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Paul Hollywood has recently started a new series on the BBC called ‘Bread’ and I found this week’s episode really interesting! He made a classic bloomer, which he then layered Mediterranean vegetables and mozzarella in, which sounded delicious! He also made malt loaf and an ale bread. The program didn’t just include recipes either; Paul looked into the history  of breads and the manufacture of flours as well but in a really interesting way. The recipe that caught my eye the most was the rye and ale bread so I attempted it. The recipe can be found here. It was really simple to make and was the perfect accompaniment to a chicken casserole on a cold night as the blizzard continued outside my window. I couldn’t taste the ale as much as I wanted to so the predominant flavour was rye but having not had a rye bread before, it was a new flavour and I really enjoyed it. To me, it was like a more dense and richer version of brown bread. Just as Paul suggests, I think it would be perfect with cheese in a ploughman’s lunch with an accompanying ale. The whole program was incredibly enticing and I’d quite like to make all of the recipes included.

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For a taster of what’s to come… I’ve been making lots of puddings lately…

Tuesdays with Dorie – Croissants!

Wow…what a recipe! As soon as I saw that the next recipe for us to venture into was croissants, I jumped at the chance because I’ve been meaning to try making these buttery, flaky morsels for a long time, especially given my recent trip to Paris. I spread mine out over three days rather than two but it was definitely a lot of waiting around. Overnight, four two-hour rests AND a four hour rest… I kept saying ‘these better be worth it’ and unfortunately, I don’t think mine were. I don’t quite know what went wrong but in the final proving stage, a considerable amount of butter oozed out of my croissants and the dough didn’t rise at all. Given the amount of time I’d already invested in them, I popped them in the oven anyway and they didn’t turn out as badly as I thought. I made both croissants and pain au chocolats; the croissants were small, greasy and only had a few flakes so I was a bit disappointed. HOWEVER, somehow, using the same dough, my pain au chocolat turned out really well! Golden, flaky and butter oozing into melted dark chocolate – heaven! The crisp shell broke easily into the silky flakes as rich, thick chocolate spread across the palette – YUM! Two pastries at opposite ends of the scale but from the same dough – very strange! My only complaint about the pain au chocolat was that they really had to be eaten on the day they were baked, which seeing as I had about 12… I didn’t quite manage!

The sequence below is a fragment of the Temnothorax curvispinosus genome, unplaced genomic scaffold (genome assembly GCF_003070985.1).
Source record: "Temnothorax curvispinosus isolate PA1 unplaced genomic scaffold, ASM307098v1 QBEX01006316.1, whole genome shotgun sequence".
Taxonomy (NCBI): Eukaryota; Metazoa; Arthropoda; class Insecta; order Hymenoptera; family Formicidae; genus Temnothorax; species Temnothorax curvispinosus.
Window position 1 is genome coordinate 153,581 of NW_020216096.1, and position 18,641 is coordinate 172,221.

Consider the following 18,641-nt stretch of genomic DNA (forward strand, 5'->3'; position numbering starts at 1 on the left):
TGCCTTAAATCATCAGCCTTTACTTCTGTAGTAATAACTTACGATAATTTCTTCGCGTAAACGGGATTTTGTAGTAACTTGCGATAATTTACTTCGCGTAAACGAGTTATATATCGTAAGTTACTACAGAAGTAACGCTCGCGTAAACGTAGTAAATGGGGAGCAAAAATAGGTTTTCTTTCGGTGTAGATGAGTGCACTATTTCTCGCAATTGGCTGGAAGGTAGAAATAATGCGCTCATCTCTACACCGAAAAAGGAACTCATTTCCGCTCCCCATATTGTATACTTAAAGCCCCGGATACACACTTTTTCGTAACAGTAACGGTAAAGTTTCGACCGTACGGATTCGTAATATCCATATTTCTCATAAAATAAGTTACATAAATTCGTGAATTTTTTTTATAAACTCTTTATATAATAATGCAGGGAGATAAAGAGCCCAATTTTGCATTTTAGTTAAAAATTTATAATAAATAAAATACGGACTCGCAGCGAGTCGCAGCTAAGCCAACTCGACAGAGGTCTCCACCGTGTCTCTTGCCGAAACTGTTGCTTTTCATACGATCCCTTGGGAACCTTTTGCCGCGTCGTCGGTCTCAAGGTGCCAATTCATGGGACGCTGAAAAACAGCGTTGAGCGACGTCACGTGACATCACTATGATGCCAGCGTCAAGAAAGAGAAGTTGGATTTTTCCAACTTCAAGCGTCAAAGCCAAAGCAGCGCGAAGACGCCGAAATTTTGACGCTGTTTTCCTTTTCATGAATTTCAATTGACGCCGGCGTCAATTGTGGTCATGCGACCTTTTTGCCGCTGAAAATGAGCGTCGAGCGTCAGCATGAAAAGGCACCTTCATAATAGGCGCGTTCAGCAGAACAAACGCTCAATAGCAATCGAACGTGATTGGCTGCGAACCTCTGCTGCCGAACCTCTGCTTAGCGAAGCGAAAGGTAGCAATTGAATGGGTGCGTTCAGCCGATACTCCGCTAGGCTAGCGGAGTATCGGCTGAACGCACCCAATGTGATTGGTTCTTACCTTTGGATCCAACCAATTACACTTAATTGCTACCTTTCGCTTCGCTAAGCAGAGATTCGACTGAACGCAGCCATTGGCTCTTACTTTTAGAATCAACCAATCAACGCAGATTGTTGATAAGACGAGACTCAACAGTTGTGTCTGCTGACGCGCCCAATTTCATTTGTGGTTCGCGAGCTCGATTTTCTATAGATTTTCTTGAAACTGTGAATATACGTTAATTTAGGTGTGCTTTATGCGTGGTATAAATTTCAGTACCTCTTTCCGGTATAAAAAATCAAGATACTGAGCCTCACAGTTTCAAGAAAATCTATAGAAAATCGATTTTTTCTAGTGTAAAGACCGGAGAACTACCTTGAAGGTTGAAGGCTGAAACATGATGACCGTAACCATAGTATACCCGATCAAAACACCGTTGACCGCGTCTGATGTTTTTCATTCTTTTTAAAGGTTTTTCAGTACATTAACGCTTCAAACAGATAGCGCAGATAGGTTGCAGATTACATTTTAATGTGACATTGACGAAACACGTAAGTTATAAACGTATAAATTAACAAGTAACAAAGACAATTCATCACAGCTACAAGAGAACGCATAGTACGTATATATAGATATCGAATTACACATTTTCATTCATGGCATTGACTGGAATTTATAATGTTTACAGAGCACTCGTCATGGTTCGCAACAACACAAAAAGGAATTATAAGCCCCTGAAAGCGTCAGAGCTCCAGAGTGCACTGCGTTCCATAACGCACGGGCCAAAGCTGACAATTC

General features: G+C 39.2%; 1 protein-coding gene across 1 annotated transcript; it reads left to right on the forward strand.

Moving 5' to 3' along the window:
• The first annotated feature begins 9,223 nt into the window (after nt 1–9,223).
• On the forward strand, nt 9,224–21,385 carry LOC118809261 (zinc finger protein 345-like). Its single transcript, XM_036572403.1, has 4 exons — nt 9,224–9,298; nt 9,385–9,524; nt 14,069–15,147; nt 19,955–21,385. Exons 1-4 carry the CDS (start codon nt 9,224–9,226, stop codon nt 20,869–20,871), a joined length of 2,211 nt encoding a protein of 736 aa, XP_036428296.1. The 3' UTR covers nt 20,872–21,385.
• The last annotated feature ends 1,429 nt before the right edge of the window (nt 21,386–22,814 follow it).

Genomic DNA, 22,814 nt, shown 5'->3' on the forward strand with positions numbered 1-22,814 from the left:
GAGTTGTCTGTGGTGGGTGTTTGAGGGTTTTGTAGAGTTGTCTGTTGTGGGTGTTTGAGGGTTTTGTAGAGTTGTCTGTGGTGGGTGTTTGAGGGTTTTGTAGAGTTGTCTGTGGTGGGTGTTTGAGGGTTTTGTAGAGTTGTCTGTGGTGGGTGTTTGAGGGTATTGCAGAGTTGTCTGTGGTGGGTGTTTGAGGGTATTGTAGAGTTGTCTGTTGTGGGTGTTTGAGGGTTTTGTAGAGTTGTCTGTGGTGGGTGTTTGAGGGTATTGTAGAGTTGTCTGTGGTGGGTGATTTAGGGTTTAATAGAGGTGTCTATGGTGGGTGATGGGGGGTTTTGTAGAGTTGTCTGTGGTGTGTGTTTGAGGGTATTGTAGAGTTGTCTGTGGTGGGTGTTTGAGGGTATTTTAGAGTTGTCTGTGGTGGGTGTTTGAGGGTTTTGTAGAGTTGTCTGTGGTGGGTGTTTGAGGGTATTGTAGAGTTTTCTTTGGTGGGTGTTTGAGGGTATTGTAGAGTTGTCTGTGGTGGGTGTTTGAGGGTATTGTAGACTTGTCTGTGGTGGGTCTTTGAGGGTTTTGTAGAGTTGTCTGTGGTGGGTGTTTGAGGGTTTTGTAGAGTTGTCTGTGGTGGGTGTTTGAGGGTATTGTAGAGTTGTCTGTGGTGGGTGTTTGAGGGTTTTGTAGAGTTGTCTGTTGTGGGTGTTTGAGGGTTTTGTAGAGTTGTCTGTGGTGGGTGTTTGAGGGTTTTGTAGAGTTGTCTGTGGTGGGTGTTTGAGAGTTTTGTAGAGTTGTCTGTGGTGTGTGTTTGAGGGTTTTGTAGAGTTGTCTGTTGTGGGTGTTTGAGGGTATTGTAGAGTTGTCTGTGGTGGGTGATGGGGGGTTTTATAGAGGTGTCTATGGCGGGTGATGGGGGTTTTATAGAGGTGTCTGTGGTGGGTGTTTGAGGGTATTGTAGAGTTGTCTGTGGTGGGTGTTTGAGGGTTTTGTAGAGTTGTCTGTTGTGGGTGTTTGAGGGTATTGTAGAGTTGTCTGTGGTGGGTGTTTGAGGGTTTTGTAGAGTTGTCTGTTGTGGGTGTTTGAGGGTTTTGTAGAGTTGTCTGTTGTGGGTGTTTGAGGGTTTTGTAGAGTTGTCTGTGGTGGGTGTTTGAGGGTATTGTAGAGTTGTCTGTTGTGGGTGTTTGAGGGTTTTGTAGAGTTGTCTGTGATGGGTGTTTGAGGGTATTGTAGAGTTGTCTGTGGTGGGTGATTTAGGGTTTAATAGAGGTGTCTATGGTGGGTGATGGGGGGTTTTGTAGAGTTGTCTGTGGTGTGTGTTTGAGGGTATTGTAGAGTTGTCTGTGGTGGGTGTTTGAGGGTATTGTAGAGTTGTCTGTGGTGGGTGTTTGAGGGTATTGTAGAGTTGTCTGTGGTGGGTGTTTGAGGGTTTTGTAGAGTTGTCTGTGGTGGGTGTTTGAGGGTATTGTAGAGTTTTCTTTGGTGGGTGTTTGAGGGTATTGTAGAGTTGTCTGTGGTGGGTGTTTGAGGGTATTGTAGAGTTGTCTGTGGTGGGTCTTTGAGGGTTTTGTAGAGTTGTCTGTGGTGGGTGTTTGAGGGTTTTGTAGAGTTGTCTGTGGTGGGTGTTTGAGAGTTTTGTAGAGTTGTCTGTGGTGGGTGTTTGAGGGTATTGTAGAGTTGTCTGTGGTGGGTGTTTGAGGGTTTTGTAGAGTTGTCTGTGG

I don’t think I’d try this recipe again but I’d definitely look for a different croissant recipe and try them again; possibly less stress and anxiety would make for a better croissant and they do say that practice makes perfect – what a shame, I’ll have to keep eating croissants.

Amanda at http://www.girlplusfood.net/ has hosted this recipe and her croissants look delicious! A lot nicer than mine, that’s for sure! Check out the other bakers’ attempts at http://tuesdayswithdorie.wordpress.com/